One cannot measure the level of risk a vendor introduces to your environment if you don’t know that vendor exists and is operating within your extended enterprise. Hence every organization should maintain an inventory of its third-party vendors.

Keeping an inventory may sound simple, but knowing all vendors used by your organization isn’t easy, especially if you work at a large organization. As such, you should consider using sophisticated tools that make it easier for vendor management.

Continuously monitor vendors for security risks

Your vendors’ security posture can (and will) change throughout the contract. That’s why you have to continuously monitor their security controls.

Many organizations rely on point-in-time assessments, such as security questionnaires and audits, instead of continuously monitoring their vendors. Point-in-time assessments do help, but they are only snapshots of an organization’s security posture at that moment.

On the other hand, a continuous security monitoring solution will provide a real-time assessment of your vendors’ information and data security controls.

Use the principle of least privilege

Business owners often make the mistake of granting more access to a third party than it really needs to do the job. Seventy-four percent of data breaches were caused because of giving too much privileged access to third parties.

To avoid this, you need security policies that include a robust role-based access control system that follows the principle of least privilege (POLP). That principle limits access rights for users, accounts, and computing processes to only those needed to do the job at hand.

What Are Some of the Challenges of Protecting Sensitive Information Handled by Third-Party Vendors?

Businesses generate sensitive information – employee records, customer details, loyalty schemes, and more – that must be protected to prevent data from being misused by third parties for fraud, such as identity theft and phishing scams.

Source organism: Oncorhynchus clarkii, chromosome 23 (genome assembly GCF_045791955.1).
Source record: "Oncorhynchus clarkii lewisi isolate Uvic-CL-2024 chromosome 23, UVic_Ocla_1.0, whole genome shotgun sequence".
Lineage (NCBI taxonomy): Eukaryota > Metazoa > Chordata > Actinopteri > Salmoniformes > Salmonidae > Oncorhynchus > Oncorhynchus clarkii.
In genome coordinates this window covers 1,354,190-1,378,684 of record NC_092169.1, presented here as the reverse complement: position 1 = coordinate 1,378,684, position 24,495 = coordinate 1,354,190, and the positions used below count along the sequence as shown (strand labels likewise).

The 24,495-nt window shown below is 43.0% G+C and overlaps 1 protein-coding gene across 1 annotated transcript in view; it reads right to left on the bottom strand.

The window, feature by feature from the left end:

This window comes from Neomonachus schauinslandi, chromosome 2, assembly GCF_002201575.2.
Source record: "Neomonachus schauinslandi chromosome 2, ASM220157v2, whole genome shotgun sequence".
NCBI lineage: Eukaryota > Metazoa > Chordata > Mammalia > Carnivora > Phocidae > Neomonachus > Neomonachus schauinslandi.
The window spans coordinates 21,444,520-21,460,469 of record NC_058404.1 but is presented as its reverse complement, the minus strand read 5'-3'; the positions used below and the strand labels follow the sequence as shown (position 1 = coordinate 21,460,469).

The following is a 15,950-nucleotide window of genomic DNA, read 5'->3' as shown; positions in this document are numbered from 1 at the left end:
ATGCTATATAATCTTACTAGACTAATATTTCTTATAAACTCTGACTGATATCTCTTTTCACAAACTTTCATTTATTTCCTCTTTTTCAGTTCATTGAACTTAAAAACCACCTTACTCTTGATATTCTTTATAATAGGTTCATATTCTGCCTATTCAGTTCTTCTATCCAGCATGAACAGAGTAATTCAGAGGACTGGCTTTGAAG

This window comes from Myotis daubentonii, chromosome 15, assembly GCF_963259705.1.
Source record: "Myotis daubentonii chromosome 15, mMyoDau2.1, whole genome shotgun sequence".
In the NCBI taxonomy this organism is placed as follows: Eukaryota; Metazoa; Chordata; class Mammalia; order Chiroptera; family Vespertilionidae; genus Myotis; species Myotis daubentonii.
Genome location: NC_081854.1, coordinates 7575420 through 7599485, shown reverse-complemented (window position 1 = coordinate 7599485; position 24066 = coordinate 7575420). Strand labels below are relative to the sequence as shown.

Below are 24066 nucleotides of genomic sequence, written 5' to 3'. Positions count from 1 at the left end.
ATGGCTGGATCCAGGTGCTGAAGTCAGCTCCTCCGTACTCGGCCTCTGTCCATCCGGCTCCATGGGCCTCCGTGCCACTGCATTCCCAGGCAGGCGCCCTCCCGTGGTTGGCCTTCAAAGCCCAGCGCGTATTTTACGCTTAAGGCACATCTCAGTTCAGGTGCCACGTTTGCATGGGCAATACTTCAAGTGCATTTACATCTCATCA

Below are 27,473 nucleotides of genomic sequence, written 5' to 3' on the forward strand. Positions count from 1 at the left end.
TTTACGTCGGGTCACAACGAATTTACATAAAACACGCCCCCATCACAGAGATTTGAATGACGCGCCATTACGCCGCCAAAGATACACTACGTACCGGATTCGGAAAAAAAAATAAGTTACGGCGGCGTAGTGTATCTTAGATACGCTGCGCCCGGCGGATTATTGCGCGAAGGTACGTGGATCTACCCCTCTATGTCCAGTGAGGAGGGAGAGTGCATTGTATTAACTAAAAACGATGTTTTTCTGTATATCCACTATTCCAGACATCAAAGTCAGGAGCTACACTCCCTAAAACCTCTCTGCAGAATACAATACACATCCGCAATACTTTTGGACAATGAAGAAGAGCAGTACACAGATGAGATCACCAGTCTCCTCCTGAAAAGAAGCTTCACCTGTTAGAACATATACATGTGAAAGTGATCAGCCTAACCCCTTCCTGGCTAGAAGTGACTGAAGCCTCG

Data protection involves assessing the risks from any source and mending weaknesses throughout your entire company and its network. Third-party vendors need their own security protocols for greater visibility into potential issues, and to make third-party vendor risk management more effective.

Having certain security protocols such as due diligence, third-party risk assessments, and audits will help save a significant amount of time and resources.

For instance, if your company is bound by regulations like the Health Insurance Portability and Accountability Act (HIPAA), you don’t want to hire a data storage company that doesn’t use high-level encryption. You want a vendor that understands these regulations and is willing to adapt to meet them.

That said, protecting sensitive information handled by third-party vendors isn’t easy. Here are the key challenges and how to overcome them:

Knowing your data and obligations

Data privacy laws differ in the types of data they actually protect. While some protect specific kinds of information (financial data, health data), others are more flexible in their approach. Many data privacy laws also treat encrypted or secured data differently.

So be aware of the data you collect, and the regulatory compliance obligations you have for that data.

Vetting different vendors

Organizations must assure that their vendors accessing sensitive information can adequately protect it. They can do this by asking questions to eliminate potential vendors that cannot or will not comply with your specific requirements.

Various elements come into play when choosing the right vendors.

You need to consider Service Organization Control (SOC) reports, have the appropriate administrative, technical, and physical safeguards in place, and find out about the vendors’ data backup and retention policies. You should also know whether the vendor wants to subcontract any of your work, and if it does, whether your vendor can effectively monitor the subcontractor’s risks.

Regular monitoring

Due diligence and contractual safeguards will mean nothing if you cannot then monitor the ongoing behavior of your vendor. Its compliance and security practices could change suddenly, or your needs might change and the vendor can no longer meet your requirements. So building effective procedures to monitor third party behavior is critical.

Manage Your Third-Party Vendor Risks With Reciprocity

As your business grows, third-party vendor risks will too.

Reciprocity’s ZenGRC can improve vendor relationships and remove the burden on your internal teams with simple and automated third-party risk management. You can use the software to create efficient vendor questionnaires and evaluate and compare different vendors by collecting individual responses and risk scores over time.

Visit our risk product page to learn more and stay ahead of ever-evolving security threats.